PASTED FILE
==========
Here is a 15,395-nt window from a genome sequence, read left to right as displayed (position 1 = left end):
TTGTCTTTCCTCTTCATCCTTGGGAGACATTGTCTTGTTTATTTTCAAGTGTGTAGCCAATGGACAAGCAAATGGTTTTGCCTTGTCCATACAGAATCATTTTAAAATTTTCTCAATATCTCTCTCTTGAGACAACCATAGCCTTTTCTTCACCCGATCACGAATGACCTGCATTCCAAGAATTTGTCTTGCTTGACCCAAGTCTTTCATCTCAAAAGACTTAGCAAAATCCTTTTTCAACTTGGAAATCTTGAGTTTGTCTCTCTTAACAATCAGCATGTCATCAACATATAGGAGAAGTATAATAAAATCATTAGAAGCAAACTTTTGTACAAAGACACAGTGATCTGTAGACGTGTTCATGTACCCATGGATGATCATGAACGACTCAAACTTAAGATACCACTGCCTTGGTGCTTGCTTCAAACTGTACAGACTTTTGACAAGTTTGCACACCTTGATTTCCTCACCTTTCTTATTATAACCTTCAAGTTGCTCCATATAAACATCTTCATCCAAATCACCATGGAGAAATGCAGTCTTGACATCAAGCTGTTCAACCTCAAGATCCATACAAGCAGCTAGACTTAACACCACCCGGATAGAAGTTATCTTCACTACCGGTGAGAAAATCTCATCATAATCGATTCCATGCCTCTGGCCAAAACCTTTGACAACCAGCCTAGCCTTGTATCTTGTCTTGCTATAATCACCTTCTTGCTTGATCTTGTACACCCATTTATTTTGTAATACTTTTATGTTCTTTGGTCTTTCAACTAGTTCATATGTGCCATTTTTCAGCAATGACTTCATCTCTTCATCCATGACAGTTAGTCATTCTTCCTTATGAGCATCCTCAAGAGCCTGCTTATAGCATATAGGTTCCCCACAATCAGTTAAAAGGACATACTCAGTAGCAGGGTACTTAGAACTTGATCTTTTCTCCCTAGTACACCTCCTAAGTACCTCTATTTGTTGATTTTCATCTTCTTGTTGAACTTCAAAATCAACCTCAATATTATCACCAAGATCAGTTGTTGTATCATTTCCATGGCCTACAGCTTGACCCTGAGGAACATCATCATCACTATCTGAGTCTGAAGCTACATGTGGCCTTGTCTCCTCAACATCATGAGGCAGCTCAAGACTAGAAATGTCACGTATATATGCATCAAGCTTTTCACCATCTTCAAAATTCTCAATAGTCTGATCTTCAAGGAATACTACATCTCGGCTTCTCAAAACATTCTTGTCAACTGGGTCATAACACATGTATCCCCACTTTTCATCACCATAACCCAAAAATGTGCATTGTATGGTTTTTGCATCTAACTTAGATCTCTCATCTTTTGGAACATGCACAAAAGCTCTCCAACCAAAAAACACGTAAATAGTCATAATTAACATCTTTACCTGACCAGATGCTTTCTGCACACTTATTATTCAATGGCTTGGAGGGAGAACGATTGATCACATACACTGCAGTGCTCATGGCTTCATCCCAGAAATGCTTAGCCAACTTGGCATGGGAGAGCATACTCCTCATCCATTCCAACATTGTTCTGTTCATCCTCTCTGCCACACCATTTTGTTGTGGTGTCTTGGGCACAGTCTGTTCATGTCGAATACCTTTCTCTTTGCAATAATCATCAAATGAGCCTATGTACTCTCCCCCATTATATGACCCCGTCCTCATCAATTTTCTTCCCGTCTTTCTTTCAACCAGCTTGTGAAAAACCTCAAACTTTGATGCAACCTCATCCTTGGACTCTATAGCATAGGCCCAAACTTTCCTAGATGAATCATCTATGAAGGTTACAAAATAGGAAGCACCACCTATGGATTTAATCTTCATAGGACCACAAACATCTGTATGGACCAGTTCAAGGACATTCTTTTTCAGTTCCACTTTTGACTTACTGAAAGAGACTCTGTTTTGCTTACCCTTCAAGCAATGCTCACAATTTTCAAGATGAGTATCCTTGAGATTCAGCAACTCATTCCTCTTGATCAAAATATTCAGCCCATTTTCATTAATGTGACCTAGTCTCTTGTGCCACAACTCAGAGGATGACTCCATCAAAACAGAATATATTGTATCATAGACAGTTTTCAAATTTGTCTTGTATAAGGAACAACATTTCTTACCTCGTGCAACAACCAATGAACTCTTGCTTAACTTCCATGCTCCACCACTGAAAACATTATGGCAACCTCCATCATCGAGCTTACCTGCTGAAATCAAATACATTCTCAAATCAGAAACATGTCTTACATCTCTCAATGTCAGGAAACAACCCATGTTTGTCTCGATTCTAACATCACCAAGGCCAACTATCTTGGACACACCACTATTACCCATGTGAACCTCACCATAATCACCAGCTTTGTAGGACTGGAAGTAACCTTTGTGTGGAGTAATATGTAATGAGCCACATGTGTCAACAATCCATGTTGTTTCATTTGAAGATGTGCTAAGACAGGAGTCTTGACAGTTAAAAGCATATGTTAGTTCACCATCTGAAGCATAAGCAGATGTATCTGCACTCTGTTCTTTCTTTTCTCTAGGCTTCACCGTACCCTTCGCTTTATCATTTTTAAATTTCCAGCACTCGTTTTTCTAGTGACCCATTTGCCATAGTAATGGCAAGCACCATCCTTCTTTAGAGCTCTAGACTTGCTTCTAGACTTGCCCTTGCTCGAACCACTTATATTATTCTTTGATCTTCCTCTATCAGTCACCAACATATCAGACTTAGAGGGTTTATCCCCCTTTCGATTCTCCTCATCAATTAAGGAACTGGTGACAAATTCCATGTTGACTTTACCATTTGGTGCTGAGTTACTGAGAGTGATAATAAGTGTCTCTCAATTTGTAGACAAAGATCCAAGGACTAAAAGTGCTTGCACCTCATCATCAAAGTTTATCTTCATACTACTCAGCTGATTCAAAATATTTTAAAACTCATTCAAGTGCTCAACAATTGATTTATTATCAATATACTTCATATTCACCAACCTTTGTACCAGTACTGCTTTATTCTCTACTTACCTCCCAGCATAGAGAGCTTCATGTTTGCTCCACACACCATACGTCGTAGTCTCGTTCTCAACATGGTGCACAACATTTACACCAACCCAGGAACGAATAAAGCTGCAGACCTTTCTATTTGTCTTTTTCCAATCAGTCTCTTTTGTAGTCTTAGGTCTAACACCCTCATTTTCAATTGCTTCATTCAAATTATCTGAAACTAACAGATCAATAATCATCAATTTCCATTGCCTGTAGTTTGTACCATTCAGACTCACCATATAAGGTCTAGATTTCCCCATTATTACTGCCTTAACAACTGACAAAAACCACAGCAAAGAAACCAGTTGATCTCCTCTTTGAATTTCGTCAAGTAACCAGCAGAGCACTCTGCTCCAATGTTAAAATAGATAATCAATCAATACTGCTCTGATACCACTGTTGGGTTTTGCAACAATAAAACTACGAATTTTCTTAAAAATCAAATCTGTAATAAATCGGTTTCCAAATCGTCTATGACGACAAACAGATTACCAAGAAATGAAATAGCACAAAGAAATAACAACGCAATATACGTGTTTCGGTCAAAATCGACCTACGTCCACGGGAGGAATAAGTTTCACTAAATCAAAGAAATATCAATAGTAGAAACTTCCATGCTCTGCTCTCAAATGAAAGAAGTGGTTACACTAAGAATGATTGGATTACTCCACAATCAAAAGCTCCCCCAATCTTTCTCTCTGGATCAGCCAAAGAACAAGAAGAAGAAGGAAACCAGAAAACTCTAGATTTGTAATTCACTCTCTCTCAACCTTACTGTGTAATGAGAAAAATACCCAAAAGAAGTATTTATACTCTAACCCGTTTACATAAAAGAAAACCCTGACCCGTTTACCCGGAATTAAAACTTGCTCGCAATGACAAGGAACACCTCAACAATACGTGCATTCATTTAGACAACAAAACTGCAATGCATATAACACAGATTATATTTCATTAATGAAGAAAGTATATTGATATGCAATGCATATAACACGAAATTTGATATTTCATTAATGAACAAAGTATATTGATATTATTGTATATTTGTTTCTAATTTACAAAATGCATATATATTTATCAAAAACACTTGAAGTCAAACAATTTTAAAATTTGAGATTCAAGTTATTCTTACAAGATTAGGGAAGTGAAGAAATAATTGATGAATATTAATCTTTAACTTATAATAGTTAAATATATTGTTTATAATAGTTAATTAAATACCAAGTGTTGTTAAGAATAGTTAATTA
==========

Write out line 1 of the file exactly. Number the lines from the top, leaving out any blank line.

Here is a 15,395-nt window from a genome sequence, read left to right as displayed (position 1 = left end):